This analysis focuses on understanding the international image of the United States and worldwide confidence in U.S. President Donald Trump and approval of his signature foreign policies. Pew Research Center has been tracking views of the U.S. and confidence in the U.S. president over the past 20 years. The report also includes trend comparisons of confidence in Trump to his predecessors (Barack Obama and George W. Bush) as well as other current world leaders (Angela Merkel, Emmanuel Macron, Vladimir Putin and Xi Jinping).
For this report, we used data from a survey conducted across 33 countries from May 18 to Oct. 2, 2019, totaling 36,923 respondents. The surveys were conducted face-to-face across Africa, Latin America, the Middle East and South Asia and on the phone in North America and the Asia-Pacific. Across Europe, the survey was conducted over the phone in France, Germany, the Netherlands, Spain, Sweden and the UK, but face-to-face in Central and Eastern Europe, Italy, Ukraine and Russia. U.S. data and analysis are excluded from this report.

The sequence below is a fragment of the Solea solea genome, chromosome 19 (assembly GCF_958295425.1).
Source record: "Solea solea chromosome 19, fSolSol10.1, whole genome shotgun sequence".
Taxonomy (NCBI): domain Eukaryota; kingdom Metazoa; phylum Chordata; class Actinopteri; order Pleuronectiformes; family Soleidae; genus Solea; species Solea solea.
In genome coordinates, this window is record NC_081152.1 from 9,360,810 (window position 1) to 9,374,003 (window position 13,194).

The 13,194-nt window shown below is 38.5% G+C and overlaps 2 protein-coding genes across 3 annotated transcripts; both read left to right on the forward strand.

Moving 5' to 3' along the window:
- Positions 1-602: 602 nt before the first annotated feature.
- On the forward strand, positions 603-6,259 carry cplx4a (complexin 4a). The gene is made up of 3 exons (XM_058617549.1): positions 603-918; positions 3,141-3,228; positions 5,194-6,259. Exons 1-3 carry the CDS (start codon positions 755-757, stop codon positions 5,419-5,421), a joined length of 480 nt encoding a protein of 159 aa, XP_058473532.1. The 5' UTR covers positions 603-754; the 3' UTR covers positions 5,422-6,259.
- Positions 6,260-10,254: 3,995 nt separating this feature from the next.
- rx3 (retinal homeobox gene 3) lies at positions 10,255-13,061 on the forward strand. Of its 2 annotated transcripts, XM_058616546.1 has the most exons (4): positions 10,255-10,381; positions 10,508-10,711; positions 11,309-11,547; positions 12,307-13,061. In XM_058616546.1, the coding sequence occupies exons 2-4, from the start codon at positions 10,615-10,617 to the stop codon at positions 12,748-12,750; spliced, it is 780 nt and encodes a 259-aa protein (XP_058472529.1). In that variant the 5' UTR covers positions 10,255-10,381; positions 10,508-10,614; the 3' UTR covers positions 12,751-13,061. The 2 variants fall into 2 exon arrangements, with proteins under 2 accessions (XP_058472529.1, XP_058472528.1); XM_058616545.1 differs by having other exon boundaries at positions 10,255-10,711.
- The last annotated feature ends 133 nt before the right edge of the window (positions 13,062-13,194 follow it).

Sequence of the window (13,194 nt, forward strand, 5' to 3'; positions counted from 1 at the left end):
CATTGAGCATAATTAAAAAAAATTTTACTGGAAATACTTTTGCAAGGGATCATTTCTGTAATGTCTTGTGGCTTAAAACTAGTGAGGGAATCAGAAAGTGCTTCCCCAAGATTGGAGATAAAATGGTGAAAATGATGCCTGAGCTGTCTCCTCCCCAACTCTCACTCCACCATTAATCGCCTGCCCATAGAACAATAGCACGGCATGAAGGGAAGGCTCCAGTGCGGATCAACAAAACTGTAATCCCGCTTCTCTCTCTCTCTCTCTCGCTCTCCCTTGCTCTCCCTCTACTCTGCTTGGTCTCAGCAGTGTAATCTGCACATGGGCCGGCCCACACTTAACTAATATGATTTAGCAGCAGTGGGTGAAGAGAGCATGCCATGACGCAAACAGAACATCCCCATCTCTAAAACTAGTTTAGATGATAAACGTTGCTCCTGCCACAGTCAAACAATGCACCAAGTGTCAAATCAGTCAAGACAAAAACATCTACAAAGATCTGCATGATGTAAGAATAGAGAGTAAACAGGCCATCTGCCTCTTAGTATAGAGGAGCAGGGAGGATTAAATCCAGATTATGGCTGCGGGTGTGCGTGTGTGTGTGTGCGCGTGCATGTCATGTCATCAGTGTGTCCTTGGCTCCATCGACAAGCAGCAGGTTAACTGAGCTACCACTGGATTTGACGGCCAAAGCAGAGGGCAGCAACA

As has been the case throughout his presidency, U.S. President Donald Trump receives largely negative reviews from publics around the world. Across 32 countries surveyed by Pew Research Center, a median of 64% say they do not have confidence in Trump to do the right thing in world affairs, while just 29% express confidence in the American leader.
Anti-Trump sentiments are especially common in Western Europe: Roughly three-in-four or more lack confidence in Trump in Germany, Sweden, France, Spain and the Netherlands. He also gets especially poor reviews in Mexico, where 89% do not have confidence in him.